January 18, 2017 By Wallin & Klarich

The 2017 legislative session is underway and California lawmakers have introduced a flurry of proposed laws. Many of the proposed laws could have a major impact on the California criminal justice system and how certain crimes are punished. From marijuana Breathalyzers to a new crime registry, here are six recently proposed laws that could affect you.

  • Reclassifying “violent crimes” to get around Prop. 57

In an effort to help ease overcrowding in California jails and prisons, lawmakers proposed Proposition 57. This law, which was passed by voters in the Nov. 8 election, increased opportunities for those convicted of non-violent felonies to receive parole and “good behavior” benefits that decrease time in custody.

Opponents of Prop. 57 believed the law had a liberal definition of “non-violent” crimes. For that reason, lawmakers have introduced legislation to recategorize certain crimes as “violent” crimes. Under Assembly Bill 27, rape of a victim unable to give consent would be considered a violent felony. Additionally, AB 67 would make the crimes of human trafficking, domestic violence involving strangulation, and rape of an unconscious person violent felonies.

  • Are registered sex offenders banned from school campuses?

A bill that is being called the “Keep Kids Safe at School Act” is not so much a new law as much as it a change to existing law. Currently, registered sex offenders in California are barred from entering schools unless they have lawful business and written permission to be there. This proposed law would eliminate any exceptions and ban all registered sex offenders from setting foot on school campuses.

  • When can law enforcement collect DNA evidence from offenders?

Two bills were introduced that would bring changes to DNA collection efforts by law enforcement. Those who are convicted of felonies could have their DNA collected in order to see if it matches up to evidence found at the scene of other crimes. However, a proposed law would allow law enforcement to collect DNA from anyone convicted of certain misdemeanors, including petty theft, check fraud and drug offenses.

An additional DNA-related bill, AB 41, would require local law enforcement agencies to track all rape kits.

They would have to provide numbers regarding the amount of kits that are analyzed and untested each year. There is currently a backlog of untested kits, and this proposed legislation aims to find out why that that is the case.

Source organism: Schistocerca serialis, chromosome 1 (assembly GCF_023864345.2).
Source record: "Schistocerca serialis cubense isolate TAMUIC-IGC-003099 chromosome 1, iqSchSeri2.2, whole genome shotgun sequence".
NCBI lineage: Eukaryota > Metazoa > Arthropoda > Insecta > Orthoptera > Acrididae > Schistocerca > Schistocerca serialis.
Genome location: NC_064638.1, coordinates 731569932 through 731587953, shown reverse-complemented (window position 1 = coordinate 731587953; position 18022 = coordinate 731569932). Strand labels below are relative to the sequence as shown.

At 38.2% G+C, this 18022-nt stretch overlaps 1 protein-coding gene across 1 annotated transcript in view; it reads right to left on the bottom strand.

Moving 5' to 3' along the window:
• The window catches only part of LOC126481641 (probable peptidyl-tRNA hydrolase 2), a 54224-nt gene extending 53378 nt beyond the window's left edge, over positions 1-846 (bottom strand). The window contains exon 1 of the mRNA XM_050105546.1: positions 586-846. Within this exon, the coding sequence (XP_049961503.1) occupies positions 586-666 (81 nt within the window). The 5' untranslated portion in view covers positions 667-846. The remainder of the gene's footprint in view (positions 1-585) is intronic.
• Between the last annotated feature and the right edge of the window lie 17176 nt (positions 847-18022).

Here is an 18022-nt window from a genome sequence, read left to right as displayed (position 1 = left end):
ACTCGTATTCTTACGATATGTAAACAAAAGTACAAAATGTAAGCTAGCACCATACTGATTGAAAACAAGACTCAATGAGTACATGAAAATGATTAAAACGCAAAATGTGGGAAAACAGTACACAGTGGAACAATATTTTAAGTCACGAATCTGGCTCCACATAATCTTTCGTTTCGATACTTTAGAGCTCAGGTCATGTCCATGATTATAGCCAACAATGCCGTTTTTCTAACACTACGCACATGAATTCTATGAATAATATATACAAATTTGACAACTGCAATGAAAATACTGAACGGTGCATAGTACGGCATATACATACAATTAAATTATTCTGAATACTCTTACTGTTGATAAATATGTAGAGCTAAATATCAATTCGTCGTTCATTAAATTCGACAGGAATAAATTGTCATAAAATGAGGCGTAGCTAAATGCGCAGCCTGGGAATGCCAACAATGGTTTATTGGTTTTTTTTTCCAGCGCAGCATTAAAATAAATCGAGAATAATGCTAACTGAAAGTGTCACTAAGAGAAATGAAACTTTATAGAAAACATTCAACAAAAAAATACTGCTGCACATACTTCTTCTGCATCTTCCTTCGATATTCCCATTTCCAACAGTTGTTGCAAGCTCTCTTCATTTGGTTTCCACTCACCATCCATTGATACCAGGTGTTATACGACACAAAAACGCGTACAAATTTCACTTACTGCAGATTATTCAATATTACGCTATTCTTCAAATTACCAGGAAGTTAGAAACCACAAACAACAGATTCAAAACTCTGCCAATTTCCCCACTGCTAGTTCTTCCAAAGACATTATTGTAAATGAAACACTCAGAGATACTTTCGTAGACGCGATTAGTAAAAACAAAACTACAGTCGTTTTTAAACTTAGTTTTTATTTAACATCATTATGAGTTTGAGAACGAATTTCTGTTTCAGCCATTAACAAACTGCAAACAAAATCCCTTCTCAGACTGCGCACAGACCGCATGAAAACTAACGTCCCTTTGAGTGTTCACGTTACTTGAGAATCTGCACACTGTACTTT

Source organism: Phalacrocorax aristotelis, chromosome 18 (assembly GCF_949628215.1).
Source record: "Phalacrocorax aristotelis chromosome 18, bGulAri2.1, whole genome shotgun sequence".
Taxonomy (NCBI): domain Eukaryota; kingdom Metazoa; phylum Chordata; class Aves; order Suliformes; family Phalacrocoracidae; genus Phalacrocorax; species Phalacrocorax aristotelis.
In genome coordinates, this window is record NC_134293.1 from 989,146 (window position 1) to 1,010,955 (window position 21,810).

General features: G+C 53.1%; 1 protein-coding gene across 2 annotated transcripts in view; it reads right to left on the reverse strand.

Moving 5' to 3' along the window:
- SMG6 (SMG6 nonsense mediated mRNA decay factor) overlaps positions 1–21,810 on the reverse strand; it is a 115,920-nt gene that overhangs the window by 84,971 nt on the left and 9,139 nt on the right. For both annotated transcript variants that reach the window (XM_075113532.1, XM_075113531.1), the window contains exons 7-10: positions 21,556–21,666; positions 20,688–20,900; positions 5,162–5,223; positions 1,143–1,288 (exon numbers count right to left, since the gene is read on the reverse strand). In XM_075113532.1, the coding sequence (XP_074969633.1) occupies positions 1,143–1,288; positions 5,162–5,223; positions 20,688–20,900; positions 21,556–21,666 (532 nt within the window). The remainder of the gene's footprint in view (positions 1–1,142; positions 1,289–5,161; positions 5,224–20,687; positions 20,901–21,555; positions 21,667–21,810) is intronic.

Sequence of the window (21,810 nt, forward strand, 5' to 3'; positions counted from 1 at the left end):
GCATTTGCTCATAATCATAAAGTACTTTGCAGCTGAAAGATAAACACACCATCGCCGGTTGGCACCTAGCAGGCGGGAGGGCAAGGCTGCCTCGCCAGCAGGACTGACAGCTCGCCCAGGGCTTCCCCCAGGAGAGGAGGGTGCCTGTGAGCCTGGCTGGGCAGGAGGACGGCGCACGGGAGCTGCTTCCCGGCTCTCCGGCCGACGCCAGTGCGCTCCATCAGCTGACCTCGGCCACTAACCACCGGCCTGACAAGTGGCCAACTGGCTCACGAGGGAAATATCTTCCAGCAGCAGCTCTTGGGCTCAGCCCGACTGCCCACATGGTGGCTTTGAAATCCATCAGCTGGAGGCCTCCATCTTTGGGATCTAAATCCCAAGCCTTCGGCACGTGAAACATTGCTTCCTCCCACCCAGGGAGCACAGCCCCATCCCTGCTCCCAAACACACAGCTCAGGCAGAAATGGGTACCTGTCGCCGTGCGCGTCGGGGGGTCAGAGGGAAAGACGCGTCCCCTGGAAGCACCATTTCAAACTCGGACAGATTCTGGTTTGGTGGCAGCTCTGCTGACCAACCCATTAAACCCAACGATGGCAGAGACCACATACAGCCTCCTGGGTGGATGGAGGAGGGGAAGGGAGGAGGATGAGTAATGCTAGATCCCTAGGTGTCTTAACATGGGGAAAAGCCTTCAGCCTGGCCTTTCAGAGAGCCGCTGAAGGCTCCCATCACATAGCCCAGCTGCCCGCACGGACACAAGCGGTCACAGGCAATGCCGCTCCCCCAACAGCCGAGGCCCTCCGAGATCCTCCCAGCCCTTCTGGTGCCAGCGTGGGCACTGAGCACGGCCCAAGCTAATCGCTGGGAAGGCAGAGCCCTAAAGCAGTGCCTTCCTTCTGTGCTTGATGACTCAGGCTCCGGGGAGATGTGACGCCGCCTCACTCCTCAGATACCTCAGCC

• Should there be a hate crime registry?

The number of hate crimes committed in California has increased at “an alarming” rate recently. As a response to this, Assemblyman Raul Bocanegra, D-Los Angeles, introduced AB 39, which would establish a “Hate Crime Registry.” This registry would list the names and crimes of those who are convicted of hate crimes in California and it would be viewable by the public. Although there are already laws that allow for additional penalties for those who commit hate crimes, this law would add an even harsher consequence.

Under California law, hate crimes are any crimes committed based on the victim’s race, religion, disability or sexual orientation. AB 2 was introduced recently to make crimes against peace officers hate crimes.

  • Should you have to await trial in custody if you can’t afford bail?

Two similar bills, SB 10 and AB 42, were proposed in the Senate and Assembly that would bring major changes to how bail works in California.

Under the current system, you will likely be held in custody while you await trial unless you pay bail. However, many people cannot afford to pay bail, even through a bail bondsman.

These proposed laws would “ensure that people are not held in pretrial detention simply because of their inability to afford” bail. The proposed laws do not spell out specific policies that will help achieve this goal.

  • Breath tests for driving under the influence of marijuana

Marijuana is now legal to use in California, and California laws will have to adjust to keep up with this. One big area of law that is affected by the legalization of marijuana is DUI. How do police know if you are driving under the influence of weed?

Well, Assemblyman Tom Lackey, R-Palmdale, introduced AB 6, which would allow law enforcement officers to administer saliva tests during DUI stops to test for drugs. However, there is no established legal limit for marijuana use as there is for alcohol (0.08% BAC), so it remains to be seen how effective this proposed law could be.

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